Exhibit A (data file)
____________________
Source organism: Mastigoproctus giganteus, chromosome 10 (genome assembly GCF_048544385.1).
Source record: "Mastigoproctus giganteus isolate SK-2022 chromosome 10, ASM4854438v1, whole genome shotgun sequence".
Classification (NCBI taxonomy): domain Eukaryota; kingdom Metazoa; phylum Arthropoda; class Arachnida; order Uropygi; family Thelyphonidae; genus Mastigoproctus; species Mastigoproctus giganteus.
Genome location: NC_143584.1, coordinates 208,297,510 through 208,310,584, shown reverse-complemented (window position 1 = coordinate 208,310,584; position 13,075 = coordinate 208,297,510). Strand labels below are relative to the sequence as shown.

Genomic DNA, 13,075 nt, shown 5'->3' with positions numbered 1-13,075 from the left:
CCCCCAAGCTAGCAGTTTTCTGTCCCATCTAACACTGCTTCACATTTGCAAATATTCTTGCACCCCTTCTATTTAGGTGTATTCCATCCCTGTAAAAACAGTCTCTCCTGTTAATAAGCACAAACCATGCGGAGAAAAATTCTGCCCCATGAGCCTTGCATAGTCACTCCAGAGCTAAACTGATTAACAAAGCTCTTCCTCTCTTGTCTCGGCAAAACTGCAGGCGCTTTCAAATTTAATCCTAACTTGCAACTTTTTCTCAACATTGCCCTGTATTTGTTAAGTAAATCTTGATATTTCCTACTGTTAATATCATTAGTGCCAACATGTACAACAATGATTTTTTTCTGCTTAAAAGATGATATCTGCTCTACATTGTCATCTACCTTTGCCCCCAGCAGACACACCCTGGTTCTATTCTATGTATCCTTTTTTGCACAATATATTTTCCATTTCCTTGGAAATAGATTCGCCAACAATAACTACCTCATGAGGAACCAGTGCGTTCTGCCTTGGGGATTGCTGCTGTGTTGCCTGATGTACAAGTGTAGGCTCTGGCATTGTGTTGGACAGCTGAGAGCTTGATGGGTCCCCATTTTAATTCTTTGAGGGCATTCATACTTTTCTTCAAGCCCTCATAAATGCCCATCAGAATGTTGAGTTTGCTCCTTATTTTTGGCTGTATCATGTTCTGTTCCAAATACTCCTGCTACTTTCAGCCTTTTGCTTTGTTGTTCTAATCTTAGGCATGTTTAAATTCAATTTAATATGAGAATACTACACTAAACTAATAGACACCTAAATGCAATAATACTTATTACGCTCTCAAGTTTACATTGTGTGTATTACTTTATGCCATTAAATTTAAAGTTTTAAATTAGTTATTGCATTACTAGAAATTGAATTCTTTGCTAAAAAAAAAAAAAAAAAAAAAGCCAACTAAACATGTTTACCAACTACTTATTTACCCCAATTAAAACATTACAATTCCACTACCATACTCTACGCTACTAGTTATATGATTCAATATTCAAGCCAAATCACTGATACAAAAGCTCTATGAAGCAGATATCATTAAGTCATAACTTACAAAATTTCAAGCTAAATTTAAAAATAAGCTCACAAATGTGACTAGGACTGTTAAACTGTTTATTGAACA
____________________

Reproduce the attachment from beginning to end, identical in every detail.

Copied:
Source organism: Mastigoproctus giganteus, chromosome 10 (genome assembly GCF_048544385.1).
Source record: "Mastigoproctus giganteus isolate SK-2022 chromosome 10, ASM4854438v1, whole genome shotgun sequence".
Classification (NCBI taxonomy): domain Eukaryota; kingdom Metazoa; phylum Arthropoda; class Arachnida; order Uropygi; family Thelyphonidae; genus Mastigoproctus; species Mastigoproctus giganteus.
Genome location: NC_143584.1, coordinates 208,297,510 through 208,310,584, shown reverse-complemented (window position 1 = coordinate 208,310,584; position 13,075 = coordinate 208,297,510). Strand labels below are relative to the sequence as shown.

Genomic DNA, 13,075 nt, shown 5'->3' with positions numbered 1-13,075 from the left:
CCCCCAAGCTAGCAGTTTTCTGTCCCATCTAACACTGCTTCACATTTGCAAATATTCTTGCACCCCTTCTATTTAGGTGTATTCCATCCCTGTAAAAACAGTCTCTCCTGTTAATAAGCACAAACCATGCGGAGAAAAATTCTGCCCCATGAGCCTTGCATAGTCACTCCAGAGCTAAACTGATTAACAAAGCTCTTCCTCTCTTGTCTCGGCAAAACTGCAGGCGCTTTCAAATTTAATCCTAACTTGCAACTTTTTCTCAACATTGCCCTGTATTTGTTAAGTAAATCTTGATATTTCCTACTGTTAATATCATTAGTGCCAACATGTACAACAATGATTTTTTTCTGCTTAAAAGATGATATCTGCTCTACATTGTCATCTACCTTTGCCCCCAGCAGACACACCCTGGTTCTATTCTATGTATCCTTTTTTGCACAATATATTTTCCATTTCCTTGGAAATAGATTCGCCAACAATAACTACCTCATGAGGAACCAGTGCGTTCTGCCTTGGGGATTGCTGCTGTGTTGCCTGATGTACAAGTGTAGGCTCTGGCATTGTGTTGGACAGCTGAGAGCTTGATGGGTCCCCATTTTAATTCTTTGAGGGCATTCATACTTTTCTTCAAGCCCTCATAAATGCCCATCAGAATGTTGAGTTTGCTCCTTATTTTTGGCTGTATCATGTTCTGTTCCAAATACTCCTGCTACTTTCAGCCTTTTGCTTTGTTGTTCTAATCTTAGGCATGTTTAAATTCAATTTAATATGAGAATACTACACTAAACTAATAGACACCTAAATGCAATAATACTTATTACGCTCTCAAGTTTACATTGTGTGTATTACTTTATGCCATTAAATTTAAAGTTTTAAATTAGTTATTGCATTACTAGAAATTGAATTCTTTGCTAAAAAAAAAAAAAAAAAAAAAGCCAACTAAACATGTTTACCAACTACTTATTTACCCCAATTAAAACATTACAATTCCACTACCATACTCTACGCTACTAGTTATATGATTCAATATTCAAGCCAAATCACTGATACAAAAGCTCTATGAAGCAGATATCATTAAGTCATAACTTACAAAATTTCAAGCTAAATTTAAAAATAAGCTCACAAATGTGACTAGGACTGTTAAACTGTTTATTGAACA